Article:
The Fallout has started! With the new changes to serps and adwords we are seeing a rise in price for those coveted top of the page ad spaces in the search results. We haven’t seen any huge shifts in CPC in aggregate just yet, but as this article clearly shows from the top of first page and top of page bid minimums are moving, and moving pretty steady, in an upward direction.
It’s still very early to assess the impact from these changes but it’s worth keeping an eye on and seeing how having four paid adds at the top of the results will affect organic if at all, and how the price will change up or down as the first four results will not be paid ad’s from here on out. Have you noticed any shifts? Has this lead to a change in your buying habits? We would love to hear about it.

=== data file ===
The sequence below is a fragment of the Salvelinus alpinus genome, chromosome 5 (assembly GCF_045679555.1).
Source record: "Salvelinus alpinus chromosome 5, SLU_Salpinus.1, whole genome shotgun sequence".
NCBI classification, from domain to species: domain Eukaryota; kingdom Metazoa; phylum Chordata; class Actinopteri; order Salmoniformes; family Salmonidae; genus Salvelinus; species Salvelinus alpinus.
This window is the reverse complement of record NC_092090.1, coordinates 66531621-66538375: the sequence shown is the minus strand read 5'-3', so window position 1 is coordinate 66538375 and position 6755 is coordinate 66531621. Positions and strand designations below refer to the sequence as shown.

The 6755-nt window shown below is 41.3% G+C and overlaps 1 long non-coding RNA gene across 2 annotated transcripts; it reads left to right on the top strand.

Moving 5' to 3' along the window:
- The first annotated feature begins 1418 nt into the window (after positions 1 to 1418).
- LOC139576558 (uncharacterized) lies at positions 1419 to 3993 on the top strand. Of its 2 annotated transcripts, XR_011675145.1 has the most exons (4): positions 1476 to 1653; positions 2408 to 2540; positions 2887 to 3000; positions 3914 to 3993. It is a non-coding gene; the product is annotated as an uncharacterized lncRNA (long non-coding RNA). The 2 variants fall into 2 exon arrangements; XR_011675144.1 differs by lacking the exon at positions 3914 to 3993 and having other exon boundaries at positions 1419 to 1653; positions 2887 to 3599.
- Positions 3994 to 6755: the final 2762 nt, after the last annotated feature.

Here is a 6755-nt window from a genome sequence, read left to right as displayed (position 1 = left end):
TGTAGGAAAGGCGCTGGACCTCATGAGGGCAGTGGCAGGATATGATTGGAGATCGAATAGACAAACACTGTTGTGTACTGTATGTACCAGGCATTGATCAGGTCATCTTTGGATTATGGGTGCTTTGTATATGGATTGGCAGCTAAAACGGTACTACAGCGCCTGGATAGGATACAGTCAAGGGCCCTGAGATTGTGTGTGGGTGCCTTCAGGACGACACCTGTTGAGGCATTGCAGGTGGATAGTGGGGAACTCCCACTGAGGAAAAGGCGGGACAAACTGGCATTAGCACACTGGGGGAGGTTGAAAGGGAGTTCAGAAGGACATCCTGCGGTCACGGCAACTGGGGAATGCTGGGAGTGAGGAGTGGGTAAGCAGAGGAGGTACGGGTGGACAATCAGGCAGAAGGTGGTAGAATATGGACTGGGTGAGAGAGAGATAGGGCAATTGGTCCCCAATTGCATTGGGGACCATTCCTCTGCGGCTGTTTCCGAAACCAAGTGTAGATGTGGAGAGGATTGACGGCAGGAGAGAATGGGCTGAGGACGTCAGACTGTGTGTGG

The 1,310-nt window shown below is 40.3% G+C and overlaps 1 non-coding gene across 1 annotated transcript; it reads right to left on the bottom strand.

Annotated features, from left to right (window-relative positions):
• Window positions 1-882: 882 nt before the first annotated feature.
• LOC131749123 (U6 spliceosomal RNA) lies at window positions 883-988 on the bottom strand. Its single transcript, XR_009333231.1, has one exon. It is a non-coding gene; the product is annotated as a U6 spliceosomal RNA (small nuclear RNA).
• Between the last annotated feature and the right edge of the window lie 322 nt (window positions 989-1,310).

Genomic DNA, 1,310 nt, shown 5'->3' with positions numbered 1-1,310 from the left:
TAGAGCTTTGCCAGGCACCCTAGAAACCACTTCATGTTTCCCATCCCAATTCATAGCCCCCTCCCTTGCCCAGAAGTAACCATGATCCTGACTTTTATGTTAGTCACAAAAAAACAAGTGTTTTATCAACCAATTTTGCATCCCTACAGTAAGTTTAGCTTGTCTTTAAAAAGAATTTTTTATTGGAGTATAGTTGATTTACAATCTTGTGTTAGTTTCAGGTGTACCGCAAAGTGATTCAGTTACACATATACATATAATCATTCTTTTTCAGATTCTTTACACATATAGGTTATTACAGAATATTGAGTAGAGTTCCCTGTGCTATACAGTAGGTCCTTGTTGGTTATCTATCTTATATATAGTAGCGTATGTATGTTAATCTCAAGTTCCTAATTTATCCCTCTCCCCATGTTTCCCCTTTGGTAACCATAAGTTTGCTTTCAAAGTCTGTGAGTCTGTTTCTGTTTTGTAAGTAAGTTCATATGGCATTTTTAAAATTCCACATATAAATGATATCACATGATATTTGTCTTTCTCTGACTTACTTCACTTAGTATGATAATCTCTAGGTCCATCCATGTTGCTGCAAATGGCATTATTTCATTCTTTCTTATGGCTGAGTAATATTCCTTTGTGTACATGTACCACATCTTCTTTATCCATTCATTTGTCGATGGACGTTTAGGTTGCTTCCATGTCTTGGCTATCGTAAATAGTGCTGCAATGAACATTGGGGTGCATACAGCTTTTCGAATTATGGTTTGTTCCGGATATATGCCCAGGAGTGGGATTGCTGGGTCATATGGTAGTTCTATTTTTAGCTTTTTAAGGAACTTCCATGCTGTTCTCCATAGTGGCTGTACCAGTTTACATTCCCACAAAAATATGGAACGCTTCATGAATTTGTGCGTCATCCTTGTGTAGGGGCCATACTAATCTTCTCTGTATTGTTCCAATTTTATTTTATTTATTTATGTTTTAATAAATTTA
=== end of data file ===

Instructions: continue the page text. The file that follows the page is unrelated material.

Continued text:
We’re just about a month out from Google’s sweeping changes to desktop SERPs , in which text ads were removed entirely from the right-hand rail and the number of text ads appearing above organic results increasingly grew to four, where there used to be three. As we reported a couple of weeks ago, the overall impact of the change hasn’t been dramatic , with at most minimal shifts in CPCs and traffic. Two observations included in our previous analysis were: Rising first-page minimum bids for non-brand text ads, as the total available ad inventory decreased from a maximum of 11 text ads per page to seven. Decreasing top-of-page minimum bids for non-brand text ads, as the total available ad inventory above organic results increased from three to four for some searches. In the days since, we’ve seen first-page minimums continue to steadily increase, while top-of-page minimums appear to be back on the rise. While it’s too soon to attribute these changes precisely to causes, these are the symptoms we would expect if advertisers did get more aggressive with paid search bids as a result of the changes. Note: All data sourced from samples of Merkle advertisers, which range from medium to enterprise-level businesses. First-page minimum bids headed up and to the right Looking at the median change from February 8 through March 16 for a sample of advertisers year over year, we find that first-page minimum bids continue to increase steadily since the removal of right rail text ads. Looking at the first-page minimum change for 2015 over the same time frame, we find that there was a slight bump in first page minimum bids in mid-March last year. However, using last year’s data as a gauge for the seasonality of these minimums for the sample studied, it appears most of the increases observed in 2016 seem tied to the desktop SERP changes, as opposed to seasonal increases. Now, it’s very possible it’s just taking some time for these minimum bid estimates to get fully updated on Google’s end in light of the new auction limits and that there haven’t been any real changes in competition since the updates. However, it’s also possible that at least some advertisers are upping bids in an attempt to get ads that fell off of the first page of results with the changes to begin showing on the first page again. Google makes […]